National Women and Girls HIV/AIDS Awareness Day is an annual observance to recognize the impact of HIV on women and girls. Every year on March 10, federal, national, and community organizations come together to offer support and hope, reduce stigma, share information, and empower women and girls to learn the importance of HIV/AIDS prevention, care, and treatment. This year marks the 10th observance of National Women and Girls HIV/AIDS Awareness Day. According to Womens health.gov about one in four people living with HIV in the United States are women 13 or older. Only about half of women living with HIV are getting care.
Fortunately, the Affordable Care Act (ACA) provides more coverage to people living with HIV/AIDS – as well as people who are at the highest risk, particularly low-income people. The Centers for Medicare and Medicaid Services (CMS) has proposed expanding coverage for HIV screening for Medicare beneficiaries. People living with this viral disease can enroll in the Pre-existing Condition Insurance Plan, which helps them change and save lives. Insurers will not be allowed to deny coverage to anyone or impose annual limits on coverage. ACA helps people by ensuring coverage for people with pre-existing conditions, expanding Medicaid coverage, providing more affordable private health coverage and lowering prescription drug costs.
Reporting HIV Diagnosis, Screening and Counseling
Hospital emergency departments may bill the HIV Testing Visit and the HIV Counseling (Positive) Visit. The HIV Counseling without Testing Visit may not be billed for ED patients. Diagnosis information laboratory order should accurately describe the patient’s condition as documented in the patient’s medical record. Relevant ICD-9 codes include –
- V65.44 – Counseling provided during the encounter for the test
- V73.89 – Special screening for other specified viral diseases (Patient seen to determine his/ her HIV status)
- V69.8 – Other problems related to lifestyle (Asymptomatic patient in a known high-risk group for HIV)
- V08 – Asymptomatic HIV infection status (Returning patient informed of his/her HIV positive test results AND patient is asymptomatic).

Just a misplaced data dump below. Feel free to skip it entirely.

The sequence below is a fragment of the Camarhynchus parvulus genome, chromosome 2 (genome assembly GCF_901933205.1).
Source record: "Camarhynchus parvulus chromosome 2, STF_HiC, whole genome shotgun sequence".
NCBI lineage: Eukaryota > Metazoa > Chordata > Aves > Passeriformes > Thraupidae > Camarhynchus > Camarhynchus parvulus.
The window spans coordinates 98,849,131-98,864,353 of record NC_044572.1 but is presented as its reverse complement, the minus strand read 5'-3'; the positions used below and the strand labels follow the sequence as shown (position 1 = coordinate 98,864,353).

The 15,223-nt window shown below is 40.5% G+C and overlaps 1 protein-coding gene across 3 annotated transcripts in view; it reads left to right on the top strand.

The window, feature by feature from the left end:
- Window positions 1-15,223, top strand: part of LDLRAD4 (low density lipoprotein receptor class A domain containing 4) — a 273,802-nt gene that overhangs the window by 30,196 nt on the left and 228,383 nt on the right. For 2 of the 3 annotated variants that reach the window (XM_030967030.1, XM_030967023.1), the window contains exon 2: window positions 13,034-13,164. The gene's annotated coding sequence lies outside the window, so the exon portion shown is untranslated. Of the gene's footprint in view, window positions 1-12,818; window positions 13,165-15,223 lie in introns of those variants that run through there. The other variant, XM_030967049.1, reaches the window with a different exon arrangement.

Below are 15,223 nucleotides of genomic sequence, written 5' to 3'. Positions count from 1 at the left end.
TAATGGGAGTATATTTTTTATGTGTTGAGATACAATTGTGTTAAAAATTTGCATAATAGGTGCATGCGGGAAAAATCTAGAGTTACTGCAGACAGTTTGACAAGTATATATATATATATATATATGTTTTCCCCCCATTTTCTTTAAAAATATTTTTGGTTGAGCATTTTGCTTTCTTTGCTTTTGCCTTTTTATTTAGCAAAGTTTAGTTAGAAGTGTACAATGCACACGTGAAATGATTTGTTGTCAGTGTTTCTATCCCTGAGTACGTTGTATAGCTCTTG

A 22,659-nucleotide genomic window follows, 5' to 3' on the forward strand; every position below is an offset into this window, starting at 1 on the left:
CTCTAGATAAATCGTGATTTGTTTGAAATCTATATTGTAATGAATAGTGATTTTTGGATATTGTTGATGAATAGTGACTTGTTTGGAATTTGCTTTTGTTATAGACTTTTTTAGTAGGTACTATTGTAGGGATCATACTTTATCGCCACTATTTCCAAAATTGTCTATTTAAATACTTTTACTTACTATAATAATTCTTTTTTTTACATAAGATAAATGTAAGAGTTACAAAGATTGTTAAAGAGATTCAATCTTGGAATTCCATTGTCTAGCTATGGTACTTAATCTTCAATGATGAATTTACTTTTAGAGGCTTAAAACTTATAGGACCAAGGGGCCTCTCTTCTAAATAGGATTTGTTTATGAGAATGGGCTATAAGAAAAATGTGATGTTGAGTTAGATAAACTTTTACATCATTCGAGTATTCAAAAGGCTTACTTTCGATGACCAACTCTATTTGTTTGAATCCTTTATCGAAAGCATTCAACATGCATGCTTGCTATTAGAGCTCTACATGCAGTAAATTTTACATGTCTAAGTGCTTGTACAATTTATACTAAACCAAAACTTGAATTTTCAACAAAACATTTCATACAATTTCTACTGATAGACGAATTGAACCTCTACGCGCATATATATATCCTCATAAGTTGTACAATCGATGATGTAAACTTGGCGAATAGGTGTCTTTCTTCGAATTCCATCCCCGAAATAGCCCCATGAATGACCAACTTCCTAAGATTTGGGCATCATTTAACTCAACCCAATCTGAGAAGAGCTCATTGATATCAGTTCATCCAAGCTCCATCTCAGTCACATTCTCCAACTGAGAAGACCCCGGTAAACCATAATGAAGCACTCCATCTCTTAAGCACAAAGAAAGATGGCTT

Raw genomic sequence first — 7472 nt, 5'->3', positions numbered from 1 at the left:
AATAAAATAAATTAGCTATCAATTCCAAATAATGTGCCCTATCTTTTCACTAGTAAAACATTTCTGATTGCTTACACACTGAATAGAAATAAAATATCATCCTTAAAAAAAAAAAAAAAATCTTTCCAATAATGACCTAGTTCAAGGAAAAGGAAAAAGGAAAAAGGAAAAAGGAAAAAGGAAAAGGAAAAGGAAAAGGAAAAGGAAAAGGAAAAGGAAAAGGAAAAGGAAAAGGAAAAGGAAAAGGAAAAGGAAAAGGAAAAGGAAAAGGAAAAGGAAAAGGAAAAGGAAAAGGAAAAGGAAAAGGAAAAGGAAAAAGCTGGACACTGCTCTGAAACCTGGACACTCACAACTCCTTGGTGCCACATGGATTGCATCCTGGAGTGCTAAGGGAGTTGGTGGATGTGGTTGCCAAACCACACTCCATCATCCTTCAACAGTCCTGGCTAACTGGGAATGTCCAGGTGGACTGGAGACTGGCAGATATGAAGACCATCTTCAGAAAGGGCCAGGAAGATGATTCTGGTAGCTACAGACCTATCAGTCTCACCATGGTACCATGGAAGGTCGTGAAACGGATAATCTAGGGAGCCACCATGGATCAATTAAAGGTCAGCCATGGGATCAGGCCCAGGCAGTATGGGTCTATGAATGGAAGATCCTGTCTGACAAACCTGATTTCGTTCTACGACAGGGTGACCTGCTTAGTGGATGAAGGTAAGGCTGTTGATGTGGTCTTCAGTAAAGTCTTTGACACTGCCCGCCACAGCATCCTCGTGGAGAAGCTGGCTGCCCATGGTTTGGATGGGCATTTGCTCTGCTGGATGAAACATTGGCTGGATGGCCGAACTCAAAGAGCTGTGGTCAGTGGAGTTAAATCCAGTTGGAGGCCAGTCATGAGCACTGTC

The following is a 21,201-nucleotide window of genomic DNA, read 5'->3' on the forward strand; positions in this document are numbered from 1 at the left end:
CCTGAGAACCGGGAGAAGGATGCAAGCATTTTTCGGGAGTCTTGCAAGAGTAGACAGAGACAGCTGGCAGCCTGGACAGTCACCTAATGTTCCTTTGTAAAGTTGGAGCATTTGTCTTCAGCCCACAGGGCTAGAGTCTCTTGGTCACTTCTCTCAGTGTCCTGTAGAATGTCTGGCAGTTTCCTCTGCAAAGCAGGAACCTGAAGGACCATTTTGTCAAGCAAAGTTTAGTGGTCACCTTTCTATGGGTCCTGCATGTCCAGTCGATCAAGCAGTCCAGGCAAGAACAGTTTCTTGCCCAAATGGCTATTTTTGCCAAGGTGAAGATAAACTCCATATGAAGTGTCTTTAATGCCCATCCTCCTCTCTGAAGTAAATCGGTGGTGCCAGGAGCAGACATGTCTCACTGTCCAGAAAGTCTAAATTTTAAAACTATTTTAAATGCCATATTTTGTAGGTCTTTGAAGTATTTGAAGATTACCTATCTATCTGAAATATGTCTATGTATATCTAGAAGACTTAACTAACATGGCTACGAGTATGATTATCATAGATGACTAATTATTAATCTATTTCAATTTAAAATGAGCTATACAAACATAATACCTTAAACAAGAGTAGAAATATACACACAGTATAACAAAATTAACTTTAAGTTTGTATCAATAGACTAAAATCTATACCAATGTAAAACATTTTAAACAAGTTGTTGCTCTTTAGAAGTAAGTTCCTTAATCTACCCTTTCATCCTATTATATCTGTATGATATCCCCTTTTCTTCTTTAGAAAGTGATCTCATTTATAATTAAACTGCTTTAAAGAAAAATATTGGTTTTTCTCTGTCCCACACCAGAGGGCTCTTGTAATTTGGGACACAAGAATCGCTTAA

In ICD-10-CM, the codes to be assigned are:
- B 20 Human immunodeficiency virus (HIV) disease
- Z21 Asymptomatic human immunodeficiency virus (HIV) infection status
- Z20.6 Contact with and (suspected) exposure to human immunodeficiency virus (HIV)
- Z71.7 Human immunodeficiency virus (HIV) counseling
- Z11.4 Encounter for screening for human immunodeficiency virus (HIV)
- R75 Inconclusive laboratory evidence of human immunodeficiency virus (HIV)
A physician treating a patient for an illness related to HIV will have to report B20 first, and then include the code for the illness being treated. If the illness is not related to the patient’s HIV, the condition treated has to be reported first, and B20 second. You can find the guidelines in section I.C.I under Chapter 1 of the ICD-10 manual, Certain Infectious and Parasitic Diseases (I.C.1.a.1 – I.C.1.a.2.h). According to the guidelines, the confirmation requires the provider’s diagnostic statement that the patient is HIV positive or has an HIV-related condition. Documentation of positive serology or culture for HIV is not required for confirmation.
Spread Awareness of HIV/AIDS to Prevent / Manage the Disease
The Office on Women’s Health, U.S. Department of Health and Human Services, the national sponsor of NWGHAAD 2015 OWH will host the “Red Shoe and Red Lipstick HIV/AIDS Awareness Walk”, on March 10 in Washington, DC. Other event ideas provided by OWH to spread awareness include – organizing an art gallery or art show for school and college students, partnering with local bookstores and libraries to set up a display of books addressing the HIV/AIDS epidemic and its effects on women and girls, holding a candlelight vigil to raise awareness, holding a screening of a documentary that highlights the reality and offering free HIV testing at your clinic, college, or other location.